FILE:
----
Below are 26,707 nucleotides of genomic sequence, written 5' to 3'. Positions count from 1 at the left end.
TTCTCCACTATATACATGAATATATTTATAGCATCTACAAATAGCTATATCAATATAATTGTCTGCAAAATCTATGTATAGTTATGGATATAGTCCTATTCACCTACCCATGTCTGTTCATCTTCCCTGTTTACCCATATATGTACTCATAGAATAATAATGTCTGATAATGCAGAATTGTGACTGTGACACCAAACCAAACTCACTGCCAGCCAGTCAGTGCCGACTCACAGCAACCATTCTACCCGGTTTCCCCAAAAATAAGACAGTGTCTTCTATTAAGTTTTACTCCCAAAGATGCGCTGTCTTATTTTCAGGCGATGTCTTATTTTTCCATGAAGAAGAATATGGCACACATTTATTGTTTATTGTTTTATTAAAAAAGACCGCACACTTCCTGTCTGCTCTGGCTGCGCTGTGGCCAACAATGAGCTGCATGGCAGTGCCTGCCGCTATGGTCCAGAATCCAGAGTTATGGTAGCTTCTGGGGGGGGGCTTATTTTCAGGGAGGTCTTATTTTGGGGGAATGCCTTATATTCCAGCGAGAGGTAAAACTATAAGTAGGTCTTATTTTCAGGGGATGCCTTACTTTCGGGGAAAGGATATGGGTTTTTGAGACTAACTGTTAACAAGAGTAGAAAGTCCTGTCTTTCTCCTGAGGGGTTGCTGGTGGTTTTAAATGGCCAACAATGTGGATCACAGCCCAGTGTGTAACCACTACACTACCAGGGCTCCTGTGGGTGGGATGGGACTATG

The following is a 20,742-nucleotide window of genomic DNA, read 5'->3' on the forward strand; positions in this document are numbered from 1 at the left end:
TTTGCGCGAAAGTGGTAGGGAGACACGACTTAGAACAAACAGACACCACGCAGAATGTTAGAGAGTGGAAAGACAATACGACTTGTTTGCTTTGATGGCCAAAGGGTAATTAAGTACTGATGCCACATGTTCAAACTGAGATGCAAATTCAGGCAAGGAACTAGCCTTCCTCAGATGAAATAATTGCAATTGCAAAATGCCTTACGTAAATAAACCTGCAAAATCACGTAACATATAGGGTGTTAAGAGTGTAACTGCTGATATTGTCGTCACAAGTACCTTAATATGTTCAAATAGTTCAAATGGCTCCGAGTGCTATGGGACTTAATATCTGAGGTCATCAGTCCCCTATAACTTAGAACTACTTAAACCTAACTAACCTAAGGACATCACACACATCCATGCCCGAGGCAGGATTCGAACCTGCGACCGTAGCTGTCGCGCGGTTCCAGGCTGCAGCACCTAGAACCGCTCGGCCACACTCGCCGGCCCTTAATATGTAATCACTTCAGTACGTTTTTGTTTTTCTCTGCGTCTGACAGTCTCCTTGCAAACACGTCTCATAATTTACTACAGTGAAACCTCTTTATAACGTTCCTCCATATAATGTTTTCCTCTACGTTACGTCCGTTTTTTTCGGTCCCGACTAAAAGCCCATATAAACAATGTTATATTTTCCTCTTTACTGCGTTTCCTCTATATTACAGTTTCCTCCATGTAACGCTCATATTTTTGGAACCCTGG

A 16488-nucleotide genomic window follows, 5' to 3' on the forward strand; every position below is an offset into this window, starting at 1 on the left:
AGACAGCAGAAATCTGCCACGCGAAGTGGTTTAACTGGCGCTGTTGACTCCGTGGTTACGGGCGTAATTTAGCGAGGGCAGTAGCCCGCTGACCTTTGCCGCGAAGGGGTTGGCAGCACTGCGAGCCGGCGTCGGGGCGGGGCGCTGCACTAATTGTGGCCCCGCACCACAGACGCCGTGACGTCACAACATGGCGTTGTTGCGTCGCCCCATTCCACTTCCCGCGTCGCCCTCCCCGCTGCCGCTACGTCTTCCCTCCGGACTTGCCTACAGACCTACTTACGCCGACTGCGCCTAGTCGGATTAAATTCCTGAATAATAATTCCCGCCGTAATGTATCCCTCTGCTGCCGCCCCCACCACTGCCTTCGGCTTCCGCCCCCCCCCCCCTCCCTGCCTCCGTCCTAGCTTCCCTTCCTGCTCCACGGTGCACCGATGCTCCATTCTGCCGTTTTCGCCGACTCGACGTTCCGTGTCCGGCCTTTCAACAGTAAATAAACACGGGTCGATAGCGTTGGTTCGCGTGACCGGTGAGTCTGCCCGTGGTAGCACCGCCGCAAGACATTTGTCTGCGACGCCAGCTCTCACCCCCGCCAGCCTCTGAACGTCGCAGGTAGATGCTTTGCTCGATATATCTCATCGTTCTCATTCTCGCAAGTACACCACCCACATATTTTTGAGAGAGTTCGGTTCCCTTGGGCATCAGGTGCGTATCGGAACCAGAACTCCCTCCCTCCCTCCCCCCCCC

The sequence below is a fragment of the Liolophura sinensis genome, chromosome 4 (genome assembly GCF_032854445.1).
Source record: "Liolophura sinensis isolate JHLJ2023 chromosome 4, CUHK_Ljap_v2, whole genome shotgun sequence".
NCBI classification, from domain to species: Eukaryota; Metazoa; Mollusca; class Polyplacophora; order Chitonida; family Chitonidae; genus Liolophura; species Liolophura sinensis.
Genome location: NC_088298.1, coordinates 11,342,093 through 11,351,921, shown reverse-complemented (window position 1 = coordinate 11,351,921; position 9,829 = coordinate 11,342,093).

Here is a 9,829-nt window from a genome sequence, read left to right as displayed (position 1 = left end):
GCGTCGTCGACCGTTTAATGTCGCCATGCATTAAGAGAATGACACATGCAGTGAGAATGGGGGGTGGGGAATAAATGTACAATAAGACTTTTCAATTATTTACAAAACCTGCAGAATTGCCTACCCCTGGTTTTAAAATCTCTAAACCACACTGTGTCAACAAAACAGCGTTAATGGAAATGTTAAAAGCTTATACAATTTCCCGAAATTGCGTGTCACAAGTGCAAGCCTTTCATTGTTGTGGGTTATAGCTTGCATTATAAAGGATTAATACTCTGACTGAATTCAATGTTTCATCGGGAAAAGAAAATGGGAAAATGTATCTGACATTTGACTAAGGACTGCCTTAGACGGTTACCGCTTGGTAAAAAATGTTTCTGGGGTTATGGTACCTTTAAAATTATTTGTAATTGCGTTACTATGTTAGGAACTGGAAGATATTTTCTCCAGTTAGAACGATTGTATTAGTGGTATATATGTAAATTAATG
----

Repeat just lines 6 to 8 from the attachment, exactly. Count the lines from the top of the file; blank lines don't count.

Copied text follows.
AGACAGCAGAAATCTGCCACGCGAAGTGGTTTAACTGGCGCTGTTGACTCCGTGGTTACGGGCGTAATTTAGCGAGGGCAGTAGCCCGCTGACCTTTGCCGCGAAGGGGTTGGCAGCACTGCGAGCCGGCGTCGGGGCGGGGCGCTGCACTAATTGTGGCCCCGCACCACAGACGCCGTGACGTCACAACATGGCGTTGTTGCGTCGCCCCATTCCACTTCCCGCGTCGCCCTCCCCGCTGCCGCTACGTCTTCCCTCCGGACTTGCCTACAGACCTACTTACGCCGACTGCGCCTAGTCGGATTAAATTCCTGAATAATAATTCCCGCCGTAATGTATCCCTCTGCTGCCGCCCCCACCACTGCCTTCGGCTTCCGCCCCCCCCCCCCTCCCTGCCTCCGTCCTAGCTTCCCTTCCTGCTCCACGGTGCACCGATGCTCCATTCTGCCGTTTTCGCCGACTCGACGTTCCGTGTCCGGCCTTTCAACAGTAAATAAACACGGGTCGATAGCGTTGGTTCGCGTGACCGGTGAGTCTGCCCGTGGTAGCACCGCCGCAAGACATTTGTCTGCGACGCCAGCTCTCACCCCCGCCAGCCTCTGAACGTCGCAGGTAGATGCTTTGCTCGATATATCTCATCGTTCTCATTCTCGCAAGTACACCACCCACATATTTTTGAGAGAGTTCGGTTCCCTTGGGCATCAGGTGCGTATCGGAACCAGAACTCCCTCCCTCCCTCCCCCCCCC

The sequence below is a fragment of the Liolophura sinensis genome, chromosome 4 (genome assembly GCF_032854445.1).
Source record: "Liolophura sinensis isolate JHLJ2023 chromosome 4, CUHK_Ljap_v2, whole genome shotgun sequence".